As school leaders, we often feel pulled in many different directions and it can be difficult to navigate where we should be leading from. We must be careful to stay grounded and lead from the right place—otherwise, as a line from my favorite musical goes, we could easily be like a ship blown from its mooring, adrift with plenty of work to do but no stability.

So where should we lead from? I suggest we lead from several places: from the heart, from the mind, and from a place of stability.

Leading From the Heart

Leading from the heart is all about leading from a place of care and compassion—not only for our students, but also for the adults in our buildings and systems that we lead. For the most part, I believe we all entered education because we intended to do what’s best for kids on the daily—I mean, I hope that’s why you entered education. However, sometimes we get so caught up in doing what is best for kids that we can forget the humanity of the adults we are leading and how our kid-based decisions might affect them and the work they do each day.

I am not suggesting that we change kids being our true north during the decision-making process, but I am stating that our approach when making and sharing decisions and working with the adults is important to the climate and culture of our building. Leading from the heart means providing the adults we work with a clear picture of the “why” behind the decision and an understanding of the work that needs to be done along with a clear expectation of what the end product should be. As Brené Brown says in Dare to Lead, “Clear is kind.”

Leading From the Mind

Leading from the mind entails keeping our mind clear and able to function at high levels, which includes self-care. This means taking time away from work to recharge our internal battery. To different people, this means different things. Personally, I believe Rachel Hollis is right when she stated the importance of hydration as part of her “Five to Thrive.” That’s right—I am suggesting you drink lots of water, which will mean lots of bathroom breaks, but the importance of staying hydrated is a scientifically proven fact. Secondly, leading from the mind includes an insatiable desire to learn and improve yourself as a leader. Our world is changing so rapidly, as are the issues and challenges facing our students and “staffulty” (that’s the word I use to describe faculty and staff—we are always just one big happy staffulty). We must stay current and relevant, filling our mind with new things and keeping our mind open to the possibility that our own previous beliefs may be flawed.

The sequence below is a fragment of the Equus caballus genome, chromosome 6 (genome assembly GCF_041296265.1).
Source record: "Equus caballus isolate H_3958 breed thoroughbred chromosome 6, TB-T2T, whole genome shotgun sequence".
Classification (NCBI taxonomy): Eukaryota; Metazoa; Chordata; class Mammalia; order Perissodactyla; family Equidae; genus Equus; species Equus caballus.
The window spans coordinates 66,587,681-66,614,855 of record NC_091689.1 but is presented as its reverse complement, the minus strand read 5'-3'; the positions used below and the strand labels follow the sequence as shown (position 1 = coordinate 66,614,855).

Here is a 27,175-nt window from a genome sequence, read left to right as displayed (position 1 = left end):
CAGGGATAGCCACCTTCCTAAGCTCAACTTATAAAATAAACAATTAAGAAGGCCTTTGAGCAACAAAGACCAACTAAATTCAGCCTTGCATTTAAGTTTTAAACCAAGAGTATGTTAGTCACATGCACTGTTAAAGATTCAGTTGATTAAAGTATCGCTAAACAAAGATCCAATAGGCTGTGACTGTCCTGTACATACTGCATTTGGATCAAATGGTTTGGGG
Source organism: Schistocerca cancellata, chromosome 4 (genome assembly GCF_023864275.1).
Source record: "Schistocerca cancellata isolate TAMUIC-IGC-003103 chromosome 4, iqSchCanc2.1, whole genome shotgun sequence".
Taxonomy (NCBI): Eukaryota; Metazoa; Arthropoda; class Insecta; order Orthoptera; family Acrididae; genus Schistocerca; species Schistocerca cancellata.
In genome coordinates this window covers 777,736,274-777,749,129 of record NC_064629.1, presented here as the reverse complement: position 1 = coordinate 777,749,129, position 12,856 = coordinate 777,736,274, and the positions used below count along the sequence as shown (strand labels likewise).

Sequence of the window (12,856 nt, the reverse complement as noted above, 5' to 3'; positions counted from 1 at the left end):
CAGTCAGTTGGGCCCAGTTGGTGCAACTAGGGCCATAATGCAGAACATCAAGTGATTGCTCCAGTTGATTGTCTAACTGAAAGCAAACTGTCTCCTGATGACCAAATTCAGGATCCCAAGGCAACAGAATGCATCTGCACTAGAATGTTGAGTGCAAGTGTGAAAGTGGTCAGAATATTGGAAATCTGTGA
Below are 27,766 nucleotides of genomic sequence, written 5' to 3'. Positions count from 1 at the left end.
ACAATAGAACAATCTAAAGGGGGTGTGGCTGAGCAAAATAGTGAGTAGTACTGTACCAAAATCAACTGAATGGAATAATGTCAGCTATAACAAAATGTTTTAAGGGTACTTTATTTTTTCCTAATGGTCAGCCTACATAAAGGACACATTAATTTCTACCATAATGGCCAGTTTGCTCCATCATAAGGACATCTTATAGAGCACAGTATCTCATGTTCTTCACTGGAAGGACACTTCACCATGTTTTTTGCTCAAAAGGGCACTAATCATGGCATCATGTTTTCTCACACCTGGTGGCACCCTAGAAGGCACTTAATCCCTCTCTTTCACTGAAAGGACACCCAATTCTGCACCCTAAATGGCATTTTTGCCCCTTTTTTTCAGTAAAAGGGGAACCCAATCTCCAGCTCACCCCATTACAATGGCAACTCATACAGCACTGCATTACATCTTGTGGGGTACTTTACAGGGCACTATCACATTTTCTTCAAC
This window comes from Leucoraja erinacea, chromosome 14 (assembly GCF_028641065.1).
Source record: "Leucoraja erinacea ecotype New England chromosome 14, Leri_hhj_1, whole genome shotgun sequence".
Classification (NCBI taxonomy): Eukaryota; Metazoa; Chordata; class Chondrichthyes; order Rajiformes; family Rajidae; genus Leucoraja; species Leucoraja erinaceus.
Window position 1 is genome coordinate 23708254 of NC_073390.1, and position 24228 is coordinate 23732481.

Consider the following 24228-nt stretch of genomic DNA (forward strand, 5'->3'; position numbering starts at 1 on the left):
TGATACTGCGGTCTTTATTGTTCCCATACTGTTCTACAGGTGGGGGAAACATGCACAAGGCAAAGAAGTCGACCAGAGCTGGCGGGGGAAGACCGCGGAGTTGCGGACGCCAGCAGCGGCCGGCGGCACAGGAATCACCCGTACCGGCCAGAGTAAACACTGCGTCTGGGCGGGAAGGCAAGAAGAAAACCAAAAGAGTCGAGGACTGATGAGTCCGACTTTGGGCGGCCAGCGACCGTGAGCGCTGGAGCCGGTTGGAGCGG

Leading From a Place of Stability

Leading from a place of stability means standing firm, with heart, around our decision making. However, we want stability that is similar to the stability that our spinal cord provides for our body—the stability to move many miles daily, all the while being flexible enough not to snap when we step into a pothole. Our leadership should assume this same model. Lead from a place where your students and staff feel comfortable to move forward, following you—all the while knowing that when problems arise, your dexterity and flexibility will allow everyone to move past the issue by making a minor in-the-moment adjustment while staying on course. That is true stability, staying focused on the goal and having the strength of mind and body to make minor adjustments along the way.

Note that nowhere in this blog did I mention the word ego, because in leadership there is no space for it. When your ego is permitted to guide your leadership, you will definitely be blown from your moorings and things will go awry. Don’t allow your ego to enter the room because the people we lead need leaders with clear hearts, minds, and stability—and because, in the words of educator and author Adam Welcome, “kids deserve it.”

We have been called to lead with our hearts, minds, and stability. Now get out there and change the world for the better for our kids and those we lead!

Annette Wallace is the chief operating and academic officer of Worcester County Public Schools.  She is the former principal of Pocomoke High School, a high-poverty school on the Eastern Shore of Maryland. Annette is the 2017 Principal of the Year for the Maryland Association of Secondary School Principals and the 2018 Maryland Society of Education Technology Outstanding Leader of the Year. Follow her on Twitter at @Aewallace8.



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